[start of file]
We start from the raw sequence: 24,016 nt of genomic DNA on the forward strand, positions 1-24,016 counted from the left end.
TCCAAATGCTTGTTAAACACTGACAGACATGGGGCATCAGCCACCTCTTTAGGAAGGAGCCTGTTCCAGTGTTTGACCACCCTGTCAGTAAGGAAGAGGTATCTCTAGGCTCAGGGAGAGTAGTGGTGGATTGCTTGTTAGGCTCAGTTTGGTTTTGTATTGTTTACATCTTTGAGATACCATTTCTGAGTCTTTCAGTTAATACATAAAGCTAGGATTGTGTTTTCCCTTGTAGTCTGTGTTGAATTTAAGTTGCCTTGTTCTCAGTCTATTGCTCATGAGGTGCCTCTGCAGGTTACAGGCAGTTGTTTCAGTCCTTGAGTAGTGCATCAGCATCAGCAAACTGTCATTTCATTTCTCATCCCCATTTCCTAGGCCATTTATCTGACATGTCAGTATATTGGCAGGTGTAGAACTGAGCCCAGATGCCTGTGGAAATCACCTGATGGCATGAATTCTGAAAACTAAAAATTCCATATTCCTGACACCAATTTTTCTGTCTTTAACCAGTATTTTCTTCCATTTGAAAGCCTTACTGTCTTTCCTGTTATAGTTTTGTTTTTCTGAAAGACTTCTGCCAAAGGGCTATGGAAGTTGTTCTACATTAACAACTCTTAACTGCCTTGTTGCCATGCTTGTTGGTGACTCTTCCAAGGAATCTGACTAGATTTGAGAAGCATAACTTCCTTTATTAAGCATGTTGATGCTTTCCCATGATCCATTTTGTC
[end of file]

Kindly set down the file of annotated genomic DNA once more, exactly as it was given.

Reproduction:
We start from the raw sequence: 24,016 nt of genomic DNA on the forward strand, positions 1-24,016 counted from the left end.
TCCAAATGCTTGTTAAACACTGACAGACATGGGGCATCAGCCACCTCTTTAGGAAGGAGCCTGTTCCAGTGTTTGACCACCCTGTCAGTAAGGAAGAGGTATCTCTAGGCTCAGGGAGAGTAGTGGTGGATTGCTTGTTAGGCTCAGTTTGGTTTTGTATTGTTTACATCTTTGAGATACCATTTCTGAGTCTTTCAGTTAATACATAAAGCTAGGATTGTGTTTTCCCTTGTAGTCTGTGTTGAATTTAAGTTGCCTTGTTCTCAGTCTATTGCTCATGAGGTGCCTCTGCAGGTTACAGGCAGTTGTTTCAGTCCTTGAGTAGTGCATCAGCATCAGCAAACTGTCATTTCATTTCTCATCCCCATTTCCTAGGCCATTTATCTGACATGTCAGTATATTGGCAGGTGTAGAACTGAGCCCAGATGCCTGTGGAAATCACCTGATGGCATGAATTCTGAAAACTAAAAATTCCATATTCCTGACACCAATTTTTCTGTCTTTAACCAGTATTTTCTTCCATTTGAAAGCCTTACTGTCTTTCCTGTTATAGTTTTGTTTTTCTGAAAGACTTCTGCCAAAGGGCTATGGAAGTTGTTCTACATTAACAACTCTTAACTGCCTTGTTGCCATGCTTGTTGGTGACTCTTCCAAGGAATCTGACTAGATTTGAGAAGCATAACTTCCTTTATTAAGCATGTTGATGCTTTCCCATGATCCATTTTGTC